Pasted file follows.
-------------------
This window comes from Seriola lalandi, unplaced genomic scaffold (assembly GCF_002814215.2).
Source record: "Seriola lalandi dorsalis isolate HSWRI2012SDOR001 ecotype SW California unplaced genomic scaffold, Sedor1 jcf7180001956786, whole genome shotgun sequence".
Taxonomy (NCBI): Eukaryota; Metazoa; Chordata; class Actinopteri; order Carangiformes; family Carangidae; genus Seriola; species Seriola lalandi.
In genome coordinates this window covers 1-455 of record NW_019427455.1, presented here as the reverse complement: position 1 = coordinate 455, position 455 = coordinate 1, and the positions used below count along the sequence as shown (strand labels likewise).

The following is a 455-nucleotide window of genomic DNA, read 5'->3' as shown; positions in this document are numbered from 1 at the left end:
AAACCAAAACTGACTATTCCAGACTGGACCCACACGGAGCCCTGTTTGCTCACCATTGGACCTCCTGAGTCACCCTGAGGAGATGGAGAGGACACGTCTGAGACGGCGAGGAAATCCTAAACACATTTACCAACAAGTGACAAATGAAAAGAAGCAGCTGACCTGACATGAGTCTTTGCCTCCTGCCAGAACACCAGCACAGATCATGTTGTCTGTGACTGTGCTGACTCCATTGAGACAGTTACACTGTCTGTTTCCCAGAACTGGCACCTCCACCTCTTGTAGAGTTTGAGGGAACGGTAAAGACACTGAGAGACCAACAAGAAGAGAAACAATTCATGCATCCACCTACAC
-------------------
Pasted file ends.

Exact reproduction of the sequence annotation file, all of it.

This window comes from Seriola lalandi, unplaced genomic scaffold (assembly GCF_002814215.2).
Source record: "Seriola lalandi dorsalis isolate HSWRI2012SDOR001 ecotype SW California unplaced genomic scaffold, Sedor1 jcf7180001956786, whole genome shotgun sequence".
Taxonomy (NCBI): Eukaryota; Metazoa; Chordata; class Actinopteri; order Carangiformes; family Carangidae; genus Seriola; species Seriola lalandi.
In genome coordinates this window covers 1-455 of record NW_019427455.1, presented here as the reverse complement: position 1 = coordinate 455, position 455 = coordinate 1, and the positions used below count along the sequence as shown (strand labels likewise).

The following is a 455-nucleotide window of genomic DNA, read 5'->3' as shown; positions in this document are numbered from 1 at the left end:
AAACCAAAACTGACTATTCCAGACTGGACCCACACGGAGCCCTGTTTGCTCACCATTGGACCTCCTGAGTCACCCTGAGGAGATGGAGAGGACACGTCTGAGACGGCGAGGAAATCCTAAACACATTTACCAACAAGTGACAAATGAAAAGAAGCAGCTGACCTGACATGAGTCTTTGCCTCCTGCCAGAACACCAGCACAGATCATGTTGTCTGTGACTGTGCTGACTCCATTGAGACAGTTACACTGTCTGTTTCCCAGAACTGGCACCTCCACCTCTTGTAGAGTTTGAGGGAACGGTAAAGACACTGAGAGACCAACAAGAAGAGAAACAATTCATGCATCCACCTACAC